Learning Objective 1: Describe the relationship of job characteristics and self-care practices among workers with cardiovascular disease.
Learning Objective 2: Discuss the implications for future research and clinical care of adults with CVD who return to work.
Methods: In this cross-sectional, descriptive study 129 workers over age 45 with CVD were recruited from clinical and community settings and completed standardized instruments about self-care (General Adherence Scale a=.74, Self-Care of Heart Disease Index a=.70, Self-Care of Hypertension Index a=.79), job characteristics (Job Content Questionnaire a =.71) and HRQL (Macnew HRQL a=.835). Correlational and regression analyses examined relationships between variables.
Results: The sample was 56.3% female, 36.5% African American, mean age 59.16 years ± 8.83; 80.5% were employed (60.2% full or part time; 20.3% self-employed). Hypertension was common (45.5%) and 27.8% had coronary heart disease (angina, prior-MI or CHF). Self-care behaviors varied. Medication adherence was reported by most (71.4%); few adhered to diet (27%), exercise (18%) or symptom monitoring (31.3%). Psychological job demands were negatively correlated to self-care (r=-0.217, p=.02). Better self-care was reported by those with workplace support (r=.313, p=.001); and correlated to HRQL (r=0.274¸ p = .004). Overall, job characteristics explained 22% of variance in self-care behaviors and were significant determinants of HRQL (p=.004).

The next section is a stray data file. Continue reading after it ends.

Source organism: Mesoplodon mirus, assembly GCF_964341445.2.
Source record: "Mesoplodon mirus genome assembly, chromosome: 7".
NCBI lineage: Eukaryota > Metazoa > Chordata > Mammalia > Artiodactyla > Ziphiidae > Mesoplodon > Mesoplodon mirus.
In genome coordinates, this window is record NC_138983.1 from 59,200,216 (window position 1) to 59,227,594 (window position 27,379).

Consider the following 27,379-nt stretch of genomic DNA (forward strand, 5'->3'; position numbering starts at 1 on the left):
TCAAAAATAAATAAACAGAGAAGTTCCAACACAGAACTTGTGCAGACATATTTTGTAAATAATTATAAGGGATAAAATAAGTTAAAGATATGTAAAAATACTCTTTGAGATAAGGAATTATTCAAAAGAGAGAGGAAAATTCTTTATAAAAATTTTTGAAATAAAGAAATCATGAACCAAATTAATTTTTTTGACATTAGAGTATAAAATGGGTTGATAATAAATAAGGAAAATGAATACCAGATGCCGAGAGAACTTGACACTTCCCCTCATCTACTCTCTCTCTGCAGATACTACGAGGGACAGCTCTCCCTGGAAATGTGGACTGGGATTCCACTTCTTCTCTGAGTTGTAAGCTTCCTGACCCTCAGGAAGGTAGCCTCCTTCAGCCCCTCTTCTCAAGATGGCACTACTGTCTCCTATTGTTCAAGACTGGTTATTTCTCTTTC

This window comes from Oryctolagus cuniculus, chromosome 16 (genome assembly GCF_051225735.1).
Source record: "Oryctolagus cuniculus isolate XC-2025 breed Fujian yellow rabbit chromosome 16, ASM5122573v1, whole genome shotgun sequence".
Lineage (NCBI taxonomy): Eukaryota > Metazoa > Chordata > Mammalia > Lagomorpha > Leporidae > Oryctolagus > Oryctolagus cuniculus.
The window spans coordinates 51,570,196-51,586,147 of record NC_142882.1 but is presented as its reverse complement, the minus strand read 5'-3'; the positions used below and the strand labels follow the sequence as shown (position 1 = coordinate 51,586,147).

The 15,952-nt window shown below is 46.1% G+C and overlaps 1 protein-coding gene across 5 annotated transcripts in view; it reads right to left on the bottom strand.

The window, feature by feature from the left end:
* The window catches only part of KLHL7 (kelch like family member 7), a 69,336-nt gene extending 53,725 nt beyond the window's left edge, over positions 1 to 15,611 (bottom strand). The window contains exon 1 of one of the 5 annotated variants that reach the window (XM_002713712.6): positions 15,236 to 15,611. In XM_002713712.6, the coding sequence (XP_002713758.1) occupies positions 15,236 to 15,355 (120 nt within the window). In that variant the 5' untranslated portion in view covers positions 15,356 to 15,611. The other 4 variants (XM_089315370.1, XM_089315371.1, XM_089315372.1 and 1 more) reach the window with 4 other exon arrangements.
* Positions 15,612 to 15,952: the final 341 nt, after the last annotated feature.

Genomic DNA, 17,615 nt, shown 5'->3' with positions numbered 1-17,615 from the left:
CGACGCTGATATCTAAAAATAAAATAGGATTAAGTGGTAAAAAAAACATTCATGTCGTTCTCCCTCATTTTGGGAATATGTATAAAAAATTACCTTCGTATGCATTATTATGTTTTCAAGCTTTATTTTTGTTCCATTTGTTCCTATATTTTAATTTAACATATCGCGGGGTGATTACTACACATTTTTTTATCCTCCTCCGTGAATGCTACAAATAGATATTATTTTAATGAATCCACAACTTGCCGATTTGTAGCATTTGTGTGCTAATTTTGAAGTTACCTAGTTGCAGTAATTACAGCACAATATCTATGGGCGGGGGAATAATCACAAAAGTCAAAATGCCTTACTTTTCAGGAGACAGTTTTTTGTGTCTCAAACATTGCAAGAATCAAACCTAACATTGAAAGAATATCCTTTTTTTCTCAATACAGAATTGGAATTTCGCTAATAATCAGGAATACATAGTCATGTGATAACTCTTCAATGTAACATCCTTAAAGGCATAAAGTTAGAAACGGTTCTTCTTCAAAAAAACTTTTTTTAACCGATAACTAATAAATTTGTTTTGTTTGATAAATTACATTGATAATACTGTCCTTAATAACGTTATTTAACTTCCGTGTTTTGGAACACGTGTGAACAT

Conclusion: Generally, self-care is poor among workers with CVD. Since job characteristics may interfere with self-care and influence HRQL, clinicians should assess job demands and include stress management as part of patient counseling for workers with CVD. Research to develop and test interventions that foster worksite programs that facilitate self-care behaviors among workers with CVD is needed.
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